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Emily Robison and friends on 'Court Yard Hounds'

FILE - In this March 23, 2010 file

FILE - In this March 23, 2010 file photo, sisters Emily Robison, left, and Martie Maguire of the Court Yard Hounds are shown in New York. (AP Photo/Bruce Gilbert, file) Credit: AP Photo/BruceGilbert

With the Dixie Chicks on hiatus and her marriage at an end, Emily Robison needed a creative outlet. She found it in a batch of songs that started as a solo project but turned into the Court Yard Hounds with her sister, Martie Maguire.

"Court Yard Hounds" (Columbia) walks the same folk-rock ground that the last Chicks album did, but Robison's take is more peaceful-easy-feeling than Natalie Maines. She soothes like Suzanne Vega on "Skyline" and adopts the breezy feel of Shawn Colvin on "The Coast." The long-distance love affair of "See You in Spring," a duet with Jakob Dylan, would be equally at home next to "Blue Bayou"-era Linda Ronstadt or "Love Story"-era Taylor Swift.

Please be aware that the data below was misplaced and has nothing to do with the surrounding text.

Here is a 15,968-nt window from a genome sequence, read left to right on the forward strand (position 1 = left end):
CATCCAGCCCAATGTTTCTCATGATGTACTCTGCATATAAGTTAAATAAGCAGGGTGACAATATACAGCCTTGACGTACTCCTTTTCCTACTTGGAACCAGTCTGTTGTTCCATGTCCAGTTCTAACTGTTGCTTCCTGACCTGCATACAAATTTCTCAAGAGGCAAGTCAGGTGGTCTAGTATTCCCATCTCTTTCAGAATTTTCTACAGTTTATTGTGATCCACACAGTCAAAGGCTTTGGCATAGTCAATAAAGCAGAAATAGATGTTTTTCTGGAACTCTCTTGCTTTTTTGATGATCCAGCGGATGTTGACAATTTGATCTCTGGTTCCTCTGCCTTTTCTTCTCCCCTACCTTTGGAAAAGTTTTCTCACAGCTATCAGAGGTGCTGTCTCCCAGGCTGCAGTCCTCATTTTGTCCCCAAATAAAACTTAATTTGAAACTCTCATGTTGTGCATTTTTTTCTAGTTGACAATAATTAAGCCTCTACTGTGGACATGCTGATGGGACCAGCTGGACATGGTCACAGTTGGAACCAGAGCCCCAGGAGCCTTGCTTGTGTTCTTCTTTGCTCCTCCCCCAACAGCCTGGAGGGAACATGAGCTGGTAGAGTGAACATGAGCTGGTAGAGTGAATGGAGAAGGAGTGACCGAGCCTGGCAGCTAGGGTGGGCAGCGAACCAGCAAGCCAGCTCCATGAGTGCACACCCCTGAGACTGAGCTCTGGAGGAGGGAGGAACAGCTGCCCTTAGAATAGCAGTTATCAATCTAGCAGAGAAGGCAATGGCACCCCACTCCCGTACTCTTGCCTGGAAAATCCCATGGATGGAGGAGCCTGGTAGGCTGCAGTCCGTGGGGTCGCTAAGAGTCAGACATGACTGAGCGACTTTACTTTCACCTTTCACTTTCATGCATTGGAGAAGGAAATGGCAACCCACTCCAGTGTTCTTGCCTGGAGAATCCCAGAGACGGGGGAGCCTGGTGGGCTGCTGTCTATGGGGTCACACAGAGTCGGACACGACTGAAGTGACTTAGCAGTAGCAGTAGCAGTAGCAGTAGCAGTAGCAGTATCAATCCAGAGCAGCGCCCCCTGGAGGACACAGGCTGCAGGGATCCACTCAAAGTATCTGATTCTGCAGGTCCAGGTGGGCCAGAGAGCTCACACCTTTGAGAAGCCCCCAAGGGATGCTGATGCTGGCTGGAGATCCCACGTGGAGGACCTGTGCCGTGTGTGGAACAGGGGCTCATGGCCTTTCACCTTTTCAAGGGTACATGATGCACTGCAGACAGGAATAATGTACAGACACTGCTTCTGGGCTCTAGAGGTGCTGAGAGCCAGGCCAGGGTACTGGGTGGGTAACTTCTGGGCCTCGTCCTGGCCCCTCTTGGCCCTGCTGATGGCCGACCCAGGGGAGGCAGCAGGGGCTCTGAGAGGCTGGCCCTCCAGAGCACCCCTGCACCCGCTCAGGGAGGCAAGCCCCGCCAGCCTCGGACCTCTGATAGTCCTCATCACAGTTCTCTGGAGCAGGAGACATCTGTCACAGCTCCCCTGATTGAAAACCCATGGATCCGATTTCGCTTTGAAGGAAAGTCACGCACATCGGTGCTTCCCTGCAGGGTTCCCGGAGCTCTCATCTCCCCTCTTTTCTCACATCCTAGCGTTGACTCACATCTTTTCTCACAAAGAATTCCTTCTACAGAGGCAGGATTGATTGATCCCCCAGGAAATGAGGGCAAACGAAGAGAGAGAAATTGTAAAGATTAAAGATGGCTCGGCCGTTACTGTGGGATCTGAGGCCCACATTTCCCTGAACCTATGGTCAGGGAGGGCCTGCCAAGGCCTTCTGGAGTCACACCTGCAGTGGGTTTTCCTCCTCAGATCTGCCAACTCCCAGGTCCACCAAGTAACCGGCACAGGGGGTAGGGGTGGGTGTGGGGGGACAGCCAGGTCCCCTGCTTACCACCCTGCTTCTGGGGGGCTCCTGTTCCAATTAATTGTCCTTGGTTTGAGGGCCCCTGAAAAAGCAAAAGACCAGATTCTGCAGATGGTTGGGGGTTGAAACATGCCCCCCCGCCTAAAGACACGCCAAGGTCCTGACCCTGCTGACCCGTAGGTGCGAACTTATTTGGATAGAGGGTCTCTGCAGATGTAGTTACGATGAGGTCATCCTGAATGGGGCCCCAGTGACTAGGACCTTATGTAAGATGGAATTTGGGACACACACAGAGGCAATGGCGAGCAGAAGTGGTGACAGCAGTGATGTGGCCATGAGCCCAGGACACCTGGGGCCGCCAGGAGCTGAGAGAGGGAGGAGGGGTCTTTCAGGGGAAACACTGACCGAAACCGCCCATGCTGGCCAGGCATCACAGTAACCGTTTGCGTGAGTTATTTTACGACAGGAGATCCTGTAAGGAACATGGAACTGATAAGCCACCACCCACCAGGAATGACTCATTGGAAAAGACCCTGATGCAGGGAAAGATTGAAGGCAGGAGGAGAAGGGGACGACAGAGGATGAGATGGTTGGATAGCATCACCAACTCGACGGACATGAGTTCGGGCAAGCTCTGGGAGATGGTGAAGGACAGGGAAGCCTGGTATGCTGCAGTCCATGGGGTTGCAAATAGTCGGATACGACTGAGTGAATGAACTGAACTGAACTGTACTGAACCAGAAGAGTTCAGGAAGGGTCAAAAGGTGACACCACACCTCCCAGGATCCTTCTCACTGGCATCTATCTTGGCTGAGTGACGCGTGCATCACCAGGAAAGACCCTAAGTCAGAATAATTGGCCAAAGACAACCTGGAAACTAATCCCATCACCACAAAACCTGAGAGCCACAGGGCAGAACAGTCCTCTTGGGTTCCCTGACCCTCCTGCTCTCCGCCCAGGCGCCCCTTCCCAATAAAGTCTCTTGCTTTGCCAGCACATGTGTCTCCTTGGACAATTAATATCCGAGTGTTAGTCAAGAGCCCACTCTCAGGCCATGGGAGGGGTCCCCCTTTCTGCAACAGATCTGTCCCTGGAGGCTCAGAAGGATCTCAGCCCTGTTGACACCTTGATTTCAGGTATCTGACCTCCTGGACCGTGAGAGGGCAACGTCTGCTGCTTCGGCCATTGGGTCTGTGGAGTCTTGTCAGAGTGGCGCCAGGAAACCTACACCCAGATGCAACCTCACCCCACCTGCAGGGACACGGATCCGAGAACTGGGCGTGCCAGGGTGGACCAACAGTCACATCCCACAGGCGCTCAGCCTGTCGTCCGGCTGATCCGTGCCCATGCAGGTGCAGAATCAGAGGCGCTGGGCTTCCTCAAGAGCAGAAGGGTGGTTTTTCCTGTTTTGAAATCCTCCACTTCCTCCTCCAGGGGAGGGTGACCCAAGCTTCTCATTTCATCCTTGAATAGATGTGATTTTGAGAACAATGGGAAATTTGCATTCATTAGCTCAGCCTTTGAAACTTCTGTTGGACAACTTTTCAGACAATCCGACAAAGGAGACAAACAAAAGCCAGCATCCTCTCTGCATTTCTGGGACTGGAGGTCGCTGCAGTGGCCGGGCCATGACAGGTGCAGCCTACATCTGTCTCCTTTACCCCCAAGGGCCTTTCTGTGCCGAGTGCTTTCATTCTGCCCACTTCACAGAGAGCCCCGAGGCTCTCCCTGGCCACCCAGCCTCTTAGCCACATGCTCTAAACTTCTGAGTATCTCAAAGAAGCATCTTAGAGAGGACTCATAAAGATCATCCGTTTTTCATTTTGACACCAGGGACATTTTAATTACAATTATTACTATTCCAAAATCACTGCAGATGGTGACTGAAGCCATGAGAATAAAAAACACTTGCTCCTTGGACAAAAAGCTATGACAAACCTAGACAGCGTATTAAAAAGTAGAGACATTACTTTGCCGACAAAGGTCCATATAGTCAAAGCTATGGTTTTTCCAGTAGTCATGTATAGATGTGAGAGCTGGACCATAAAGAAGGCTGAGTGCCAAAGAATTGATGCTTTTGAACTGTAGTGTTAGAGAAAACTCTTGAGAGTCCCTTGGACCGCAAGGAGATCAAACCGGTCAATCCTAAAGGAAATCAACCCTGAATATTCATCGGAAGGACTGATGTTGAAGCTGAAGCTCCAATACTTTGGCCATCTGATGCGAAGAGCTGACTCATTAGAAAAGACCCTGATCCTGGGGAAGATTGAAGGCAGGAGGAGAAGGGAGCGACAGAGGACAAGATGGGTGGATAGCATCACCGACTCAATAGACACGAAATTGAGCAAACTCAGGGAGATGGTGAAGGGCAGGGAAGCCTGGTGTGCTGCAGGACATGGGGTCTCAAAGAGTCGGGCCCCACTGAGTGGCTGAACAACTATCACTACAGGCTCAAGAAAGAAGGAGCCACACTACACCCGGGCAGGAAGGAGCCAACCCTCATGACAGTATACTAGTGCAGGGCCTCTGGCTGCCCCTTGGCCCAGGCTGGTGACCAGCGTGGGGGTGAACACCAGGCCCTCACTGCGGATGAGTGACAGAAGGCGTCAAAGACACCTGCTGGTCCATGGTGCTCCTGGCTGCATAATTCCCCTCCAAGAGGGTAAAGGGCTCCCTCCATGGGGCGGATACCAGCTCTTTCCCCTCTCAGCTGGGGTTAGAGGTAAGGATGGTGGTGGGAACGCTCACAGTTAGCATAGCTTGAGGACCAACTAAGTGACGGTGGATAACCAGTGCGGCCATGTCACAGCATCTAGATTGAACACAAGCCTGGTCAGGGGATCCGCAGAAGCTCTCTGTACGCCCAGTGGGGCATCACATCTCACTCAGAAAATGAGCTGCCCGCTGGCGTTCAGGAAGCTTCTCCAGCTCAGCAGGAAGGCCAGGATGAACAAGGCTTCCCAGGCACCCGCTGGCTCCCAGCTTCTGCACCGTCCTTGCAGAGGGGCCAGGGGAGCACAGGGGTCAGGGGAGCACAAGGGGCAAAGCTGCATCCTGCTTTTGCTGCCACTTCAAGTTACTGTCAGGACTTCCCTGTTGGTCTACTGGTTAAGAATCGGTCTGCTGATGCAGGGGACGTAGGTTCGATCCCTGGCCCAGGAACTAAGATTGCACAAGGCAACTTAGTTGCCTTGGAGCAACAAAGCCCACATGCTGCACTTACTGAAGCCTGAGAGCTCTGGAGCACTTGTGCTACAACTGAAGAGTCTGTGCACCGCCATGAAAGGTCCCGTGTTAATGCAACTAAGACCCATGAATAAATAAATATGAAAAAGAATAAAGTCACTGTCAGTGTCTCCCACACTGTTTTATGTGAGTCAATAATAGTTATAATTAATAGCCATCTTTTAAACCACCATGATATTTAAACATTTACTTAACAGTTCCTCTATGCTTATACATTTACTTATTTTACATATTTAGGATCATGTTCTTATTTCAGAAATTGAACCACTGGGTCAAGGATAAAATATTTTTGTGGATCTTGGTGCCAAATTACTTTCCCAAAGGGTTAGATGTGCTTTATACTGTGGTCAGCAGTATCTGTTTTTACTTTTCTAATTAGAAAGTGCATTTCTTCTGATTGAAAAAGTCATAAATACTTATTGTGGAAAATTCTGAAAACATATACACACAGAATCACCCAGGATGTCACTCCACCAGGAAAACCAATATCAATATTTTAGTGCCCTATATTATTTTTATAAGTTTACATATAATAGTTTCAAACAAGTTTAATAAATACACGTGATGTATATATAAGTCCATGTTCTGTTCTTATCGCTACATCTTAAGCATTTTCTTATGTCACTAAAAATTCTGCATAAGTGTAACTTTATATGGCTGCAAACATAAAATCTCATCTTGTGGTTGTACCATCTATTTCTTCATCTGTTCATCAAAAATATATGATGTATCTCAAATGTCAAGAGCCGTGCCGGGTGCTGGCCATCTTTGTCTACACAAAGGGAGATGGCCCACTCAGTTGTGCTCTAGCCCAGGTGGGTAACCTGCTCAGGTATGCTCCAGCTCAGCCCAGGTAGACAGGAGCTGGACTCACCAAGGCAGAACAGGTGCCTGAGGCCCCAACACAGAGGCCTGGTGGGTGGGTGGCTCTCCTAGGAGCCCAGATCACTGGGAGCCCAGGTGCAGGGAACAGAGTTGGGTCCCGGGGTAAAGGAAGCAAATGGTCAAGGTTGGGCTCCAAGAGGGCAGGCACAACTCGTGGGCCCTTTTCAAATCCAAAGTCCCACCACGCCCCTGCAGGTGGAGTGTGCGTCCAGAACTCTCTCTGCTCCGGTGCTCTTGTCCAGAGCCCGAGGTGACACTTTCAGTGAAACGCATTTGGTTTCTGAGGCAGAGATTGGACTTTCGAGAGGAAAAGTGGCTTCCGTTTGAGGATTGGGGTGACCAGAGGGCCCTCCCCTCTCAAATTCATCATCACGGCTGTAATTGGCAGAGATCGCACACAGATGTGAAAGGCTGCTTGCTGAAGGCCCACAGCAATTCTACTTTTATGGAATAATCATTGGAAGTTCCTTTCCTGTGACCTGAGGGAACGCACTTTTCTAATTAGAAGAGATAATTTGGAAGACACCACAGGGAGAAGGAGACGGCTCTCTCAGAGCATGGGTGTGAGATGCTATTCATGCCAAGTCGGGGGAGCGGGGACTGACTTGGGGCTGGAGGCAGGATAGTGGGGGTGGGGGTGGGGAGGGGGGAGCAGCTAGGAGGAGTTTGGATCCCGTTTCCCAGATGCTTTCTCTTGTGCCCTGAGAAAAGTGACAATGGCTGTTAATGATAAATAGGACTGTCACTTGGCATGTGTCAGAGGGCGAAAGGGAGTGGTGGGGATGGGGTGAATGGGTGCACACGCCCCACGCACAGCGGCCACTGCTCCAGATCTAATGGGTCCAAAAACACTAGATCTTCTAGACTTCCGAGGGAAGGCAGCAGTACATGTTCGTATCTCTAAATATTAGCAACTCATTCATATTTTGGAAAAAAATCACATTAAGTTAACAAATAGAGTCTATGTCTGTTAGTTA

But that doesn't mean that the pair doesn't tackle thornier issues. Robison gets riled up on "Ain't No Son," a rocking, wrenching tale of a father who disowns his son and then regrets it.

While "April's Love" offers a simple, straightforward acoustic portrait of a breakup, "It Didn't Make a Sound" is a clever embodiment of its complexities. The song veers into classic country, easing the pain with some sweet harmonies and rollicking piano riffs, which offer her enough comfort to declare, "Go ahead and leave me darling, you won't ever see me crying," as the fiddles and the guitars carry her off on the outro.

"Court Yard Hounds" should provide Robison and Maguire with some much-deserved respect as songwriters and singers. Hopefully, it provides Robison with some solace as well.


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